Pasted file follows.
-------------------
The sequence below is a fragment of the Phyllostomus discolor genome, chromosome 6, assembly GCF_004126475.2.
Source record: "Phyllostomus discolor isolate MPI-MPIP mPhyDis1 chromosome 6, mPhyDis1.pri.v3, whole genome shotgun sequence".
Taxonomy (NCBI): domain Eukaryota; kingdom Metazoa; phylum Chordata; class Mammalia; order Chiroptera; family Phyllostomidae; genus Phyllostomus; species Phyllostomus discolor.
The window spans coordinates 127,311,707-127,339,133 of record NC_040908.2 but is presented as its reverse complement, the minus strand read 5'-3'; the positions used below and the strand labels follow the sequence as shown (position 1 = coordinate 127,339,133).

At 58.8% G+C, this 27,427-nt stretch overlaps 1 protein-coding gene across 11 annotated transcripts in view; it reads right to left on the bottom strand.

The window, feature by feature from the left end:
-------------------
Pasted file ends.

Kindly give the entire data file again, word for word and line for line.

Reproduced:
The sequence below is a fragment of the Phyllostomus discolor genome, chromosome 6, assembly GCF_004126475.2.
Source record: "Phyllostomus discolor isolate MPI-MPIP mPhyDis1 chromosome 6, mPhyDis1.pri.v3, whole genome shotgun sequence".
Taxonomy (NCBI): domain Eukaryota; kingdom Metazoa; phylum Chordata; class Mammalia; order Chiroptera; family Phyllostomidae; genus Phyllostomus; species Phyllostomus discolor.
The window spans coordinates 127,311,707-127,339,133 of record NC_040908.2 but is presented as its reverse complement, the minus strand read 5'-3'; the positions used below and the strand labels follow the sequence as shown (position 1 = coordinate 127,339,133).

At 58.8% G+C, this 27,427-nt stretch overlaps 1 protein-coding gene across 11 annotated transcripts in view; it reads right to left on the bottom strand.

The window, feature by feature from the left end: